Those big commercial stretches obviously once thrived with green grocers and dry goods, butchers, bakers, theaters, and hardware–you can still see some of it in the ghost signs fading on brick walls. Today, though, the ghosts are often all that’s left on blocks and blocks of vacant storefronts, empty lots strewn with debris, cracked windows, and caved-in roofs.

ghost sign for Brooks Department Store, with text "Everything for Everybody, chinaware, oil cloth, millinery, cloaks & suits", Monessen, PA

“Everything For Everybody” sounds pretty appealing, almost like a campaign promise…hey, wait! Ghost sign, Donner Ave.

Like Kennedy, Donald Trump (and, notably, not Hillary Clinton[5]) also visited Monessen during his presidential campaign last year. It was for an invite-only crowd of just 200, where he was photographed in front of a bunch of crushed aluminum[4]. Whatever. Eighty percent of life is showing up, right?

Those of us who inhabit the “liberal bubble” may cringe at the pandering macro-jingoism of Make America Great Again and the pathological lies and hate-filled rhetoric it came with. But to look closely at the desperate mill towns upriver from Pittsburgh, it’s not hard to hope Monessen has a brighter future than its fading present. Whether honest or not [we’ll go with not], in that way Trump was ultimately selling the same thing as Barack Obama eight years earlier, Hope.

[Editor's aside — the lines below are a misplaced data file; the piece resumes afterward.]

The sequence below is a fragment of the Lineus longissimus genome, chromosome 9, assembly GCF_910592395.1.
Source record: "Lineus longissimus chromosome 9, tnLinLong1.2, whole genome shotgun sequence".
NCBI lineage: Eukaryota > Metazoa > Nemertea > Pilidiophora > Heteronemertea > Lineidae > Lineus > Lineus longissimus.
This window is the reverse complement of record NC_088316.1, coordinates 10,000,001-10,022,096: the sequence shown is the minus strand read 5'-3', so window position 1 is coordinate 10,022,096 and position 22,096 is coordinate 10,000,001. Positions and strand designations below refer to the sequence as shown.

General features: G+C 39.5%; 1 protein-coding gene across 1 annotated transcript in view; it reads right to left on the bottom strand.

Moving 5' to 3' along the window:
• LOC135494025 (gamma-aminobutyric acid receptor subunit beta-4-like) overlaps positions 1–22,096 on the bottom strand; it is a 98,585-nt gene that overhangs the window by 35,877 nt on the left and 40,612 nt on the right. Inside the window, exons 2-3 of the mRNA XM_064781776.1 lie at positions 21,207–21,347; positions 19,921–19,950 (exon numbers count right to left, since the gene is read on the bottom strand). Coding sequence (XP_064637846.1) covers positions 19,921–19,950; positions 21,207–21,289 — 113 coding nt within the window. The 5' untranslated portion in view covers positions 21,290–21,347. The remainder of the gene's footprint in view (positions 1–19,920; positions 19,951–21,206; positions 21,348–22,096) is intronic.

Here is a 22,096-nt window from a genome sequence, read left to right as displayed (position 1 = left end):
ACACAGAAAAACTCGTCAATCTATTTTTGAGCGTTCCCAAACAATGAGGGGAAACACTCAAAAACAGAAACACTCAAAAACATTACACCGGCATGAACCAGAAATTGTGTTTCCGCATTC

Old drug store window with word "Prescriptions" painted on glass, Monessen, PA

We’re going to need a bigger pill. Former drug store, Donner Ave.


See also:
* “24 Hours with JFK and Teenie Harris”, Kerin Shellenbarger, Carnegie Museum of Art blog, Nov. 22, 2013. A great account of JFK’s full two-day, five-stop campaign swing through the area in 1962 with terrific photos from Teenie Harris.


Notes:
[1] Wikipedia lists Monessen’s population at 18,424 for the 1960 census.
[2] “In Monessen, in 1962, JFK was one of the people”Pittsburgh Post-Gazette, Nov. 16, 2013.
[3] In fairness, both replacement buildings appear to be currently-occupied (by a daycare center and pair of professional offices), but there are many more in downtown Monessen that are not.
[4] “Trump campaign rolls through Monessen”, TribLive.com, June 28, 2016.
[5] That Hillary Clinton didn’t campaign in Monessen–or any individual town–is no crime, but it’s pretty clear that ignoring much of the industrial North hurt her vote significantly in states like Pennsylvania, Ohio, Michigan, and Wisconsin.